Nearly three hours later, bums were numb, people shifted uncomfortably in their seats, and the feeling of anticipation had swerved from adolescent tittering at the glorious full-frontal nudity (an early scene were Cruise, Sydney Pollack and a nude, unconscious woman appear on screen for entire minutes, drew some mild murmurs) to boredom and the feeling we’d been swindled. Hell, not even the film’s vaunted orgy sequences, most of which took on a bizarre dream-like state via Kubrick’s iconic steadicam filming style, could rouse the audience from its apathetic miasma. Eyes Wide Shut’s initial viewing for me, and for those in the cinema with me, came across as Eyes Wide Shit. The film played more like an endurance test than a narrative film, with lengthy, utterly incomprehensible emotional buttercock set-pieces being as intriguing and engaging as a swift kick to the scrotum.
Kubrick’s style of film-making isn’t conducive to deep, emotionally resonant character – in my humble opinion, most of the films made by the man have had a veneer of distance between the events on the screen, and the audience, and never has that gap been wider with his final epic flourish. Meticulous design, framing, editing and acting would normally combine to produce a truly terrific work of art – so you’d think, given what David Fincher has been able to accomplish – and with the film’s considerable production time, coupled with Kubrick’s hours-upon-hours of discussion with his high-profile leads on-set about motivations, emotional arcs and whatnot, you’d expect Eyes Wide Shut to blow us away. Sadly, I found this film an empty, lifeless thing devoid of passion, devoid of interest other than a thirty second scene where we see Kidman in the nude molested by Cruise, and Cruise’s obvious devotion to the project.
Even though the film’s length is torturous for such an empty narrative, a narrative where we’re supposed to get “into” Bill Hartman’s head as he weighs up his wife’s fidelity, Kubrick’s inability to actually engage the audience is telling for his visual acuity never accommodating his cast’s natural screen presence. Both Cruise and Kidman have the ability to display enormous audience-grabbing performances – hell, Cruise’s devotion to each project he undertakes is well documented – but here, even though you can see Cruise doing all the heavy lifting demanded of him by Kubrick, something about the film doesn’t feel like it fits. I feel sorry for Cruise, stuck inside a film that asks more of him than he’s able to deliver (his emotional repertoire wasn’t as honed in the mid-90’s as it is today) but he gives it his all, and if there are any weaknesses to the film, his performance isn’t one of them. Kidman fares little better, inside a shrew-like character we don’t really get to know other than as either Kubrick’s muse on female sexuality, or objectified through inadequately explored physicality.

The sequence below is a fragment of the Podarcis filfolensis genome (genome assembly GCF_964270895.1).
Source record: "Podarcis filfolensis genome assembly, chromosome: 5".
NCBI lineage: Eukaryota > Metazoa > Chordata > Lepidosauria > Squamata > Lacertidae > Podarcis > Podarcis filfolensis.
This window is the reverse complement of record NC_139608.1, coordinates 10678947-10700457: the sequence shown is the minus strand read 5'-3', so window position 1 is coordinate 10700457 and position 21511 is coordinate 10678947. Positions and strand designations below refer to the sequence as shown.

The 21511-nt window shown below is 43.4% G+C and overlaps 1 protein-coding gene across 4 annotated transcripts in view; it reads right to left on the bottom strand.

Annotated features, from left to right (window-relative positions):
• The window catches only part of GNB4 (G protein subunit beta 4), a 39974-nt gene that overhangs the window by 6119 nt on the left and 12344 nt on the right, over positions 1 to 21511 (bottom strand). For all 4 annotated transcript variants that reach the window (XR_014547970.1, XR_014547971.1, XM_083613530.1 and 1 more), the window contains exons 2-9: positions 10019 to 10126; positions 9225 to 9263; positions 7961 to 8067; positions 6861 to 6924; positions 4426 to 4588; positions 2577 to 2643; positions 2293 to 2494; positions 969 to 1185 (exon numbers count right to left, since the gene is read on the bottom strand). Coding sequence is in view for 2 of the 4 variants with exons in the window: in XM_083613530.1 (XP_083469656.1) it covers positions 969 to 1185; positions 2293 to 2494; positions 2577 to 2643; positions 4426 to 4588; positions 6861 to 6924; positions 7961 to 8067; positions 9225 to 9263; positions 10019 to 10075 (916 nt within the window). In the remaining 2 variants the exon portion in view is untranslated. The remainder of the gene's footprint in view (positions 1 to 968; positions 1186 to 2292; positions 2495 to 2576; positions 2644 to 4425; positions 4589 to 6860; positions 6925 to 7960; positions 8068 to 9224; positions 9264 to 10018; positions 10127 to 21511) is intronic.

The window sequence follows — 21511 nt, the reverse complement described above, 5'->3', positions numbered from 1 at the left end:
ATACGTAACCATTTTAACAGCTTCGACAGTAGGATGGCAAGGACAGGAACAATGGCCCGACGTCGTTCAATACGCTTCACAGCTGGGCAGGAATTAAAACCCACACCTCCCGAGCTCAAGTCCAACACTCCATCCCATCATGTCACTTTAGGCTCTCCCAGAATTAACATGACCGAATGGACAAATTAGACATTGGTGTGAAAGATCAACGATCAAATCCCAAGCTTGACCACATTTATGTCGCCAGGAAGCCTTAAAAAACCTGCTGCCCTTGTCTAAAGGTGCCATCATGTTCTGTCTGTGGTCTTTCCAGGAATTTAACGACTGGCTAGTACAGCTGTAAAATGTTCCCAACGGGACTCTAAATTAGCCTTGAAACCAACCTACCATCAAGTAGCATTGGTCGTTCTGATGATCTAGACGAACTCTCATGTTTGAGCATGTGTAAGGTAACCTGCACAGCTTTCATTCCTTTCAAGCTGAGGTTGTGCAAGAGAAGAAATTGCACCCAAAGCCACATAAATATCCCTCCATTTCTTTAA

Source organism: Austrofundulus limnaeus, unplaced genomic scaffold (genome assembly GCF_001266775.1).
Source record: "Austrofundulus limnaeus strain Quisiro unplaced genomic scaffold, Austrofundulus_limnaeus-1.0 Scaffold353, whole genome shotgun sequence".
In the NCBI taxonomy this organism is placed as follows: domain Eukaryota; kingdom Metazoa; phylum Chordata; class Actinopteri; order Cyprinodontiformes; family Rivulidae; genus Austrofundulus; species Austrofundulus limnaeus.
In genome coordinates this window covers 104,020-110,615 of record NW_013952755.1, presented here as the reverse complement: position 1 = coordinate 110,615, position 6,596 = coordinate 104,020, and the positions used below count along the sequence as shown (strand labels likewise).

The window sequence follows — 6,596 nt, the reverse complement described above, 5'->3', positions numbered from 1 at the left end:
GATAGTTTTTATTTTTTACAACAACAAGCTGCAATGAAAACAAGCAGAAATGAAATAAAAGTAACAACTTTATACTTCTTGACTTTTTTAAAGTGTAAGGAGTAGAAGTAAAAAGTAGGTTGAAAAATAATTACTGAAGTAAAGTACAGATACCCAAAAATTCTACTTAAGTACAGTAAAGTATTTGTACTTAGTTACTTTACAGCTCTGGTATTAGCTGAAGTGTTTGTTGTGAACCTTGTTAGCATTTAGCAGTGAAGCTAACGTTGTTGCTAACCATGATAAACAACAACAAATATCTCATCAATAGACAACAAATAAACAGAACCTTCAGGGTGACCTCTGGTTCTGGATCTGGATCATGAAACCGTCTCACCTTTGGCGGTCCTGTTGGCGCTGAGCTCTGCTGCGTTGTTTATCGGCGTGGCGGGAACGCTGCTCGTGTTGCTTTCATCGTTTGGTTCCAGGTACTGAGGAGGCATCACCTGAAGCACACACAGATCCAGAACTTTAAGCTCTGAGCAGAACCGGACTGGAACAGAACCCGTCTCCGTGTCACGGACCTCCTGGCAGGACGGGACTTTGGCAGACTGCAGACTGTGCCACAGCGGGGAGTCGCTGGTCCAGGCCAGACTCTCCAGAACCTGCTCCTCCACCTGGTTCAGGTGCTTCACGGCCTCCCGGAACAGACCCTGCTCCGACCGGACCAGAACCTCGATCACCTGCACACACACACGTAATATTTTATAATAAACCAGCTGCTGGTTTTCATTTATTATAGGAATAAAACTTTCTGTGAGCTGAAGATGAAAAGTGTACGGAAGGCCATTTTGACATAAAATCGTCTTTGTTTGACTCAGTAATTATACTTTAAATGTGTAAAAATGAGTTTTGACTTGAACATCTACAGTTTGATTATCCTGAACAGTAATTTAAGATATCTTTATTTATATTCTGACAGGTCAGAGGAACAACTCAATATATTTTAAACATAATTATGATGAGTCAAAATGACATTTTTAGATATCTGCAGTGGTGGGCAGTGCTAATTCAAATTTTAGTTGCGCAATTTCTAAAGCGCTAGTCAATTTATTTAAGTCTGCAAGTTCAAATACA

Admittedly, the story doesn’t do much for me; I’ve seen better explorations of marriage, infidelity and the ramifications of sexual tension through any number of episodes of Friends. As a technical exercise, I lament Kubrick’s ability to show restraint and validate his own perceptual inadequacies: the film is way too long, to ponderous, too gynecological for its own good, and it needn’t have been. Kubrick famously asked Cruise to walk through a door no less than 97 times to get the perfect take. It’s a shame the man was so busy perfecting door walking that he couldn’t find an emotional center to the story, or the characters. Although he might be a visual master, and redefined various genres of film in the past, erotic psych-thrillers wasn’t to be among them.
Rewatching the film for this review was again a torturous venture, while I might have found more here to intellectualize than perhaps I had previously, the film still didn’t pierce the section of my brain I use to engage with films. Kubrick’s cool film style, his use of irritating music (half the film is just some dude banging on the same single note on a piano…. ugh) and lengthy, protracted sequences of demountable internal battles for Cruise’s character, none of which translated all that well to the screen, make Eyes Wide Shut a bit of a chore to get through. As a fan of Kubrick I have to admit this is the film I had the least interest in revisiting, and sadly my fears were borne out in the story’s lamentably impenetrable exterior.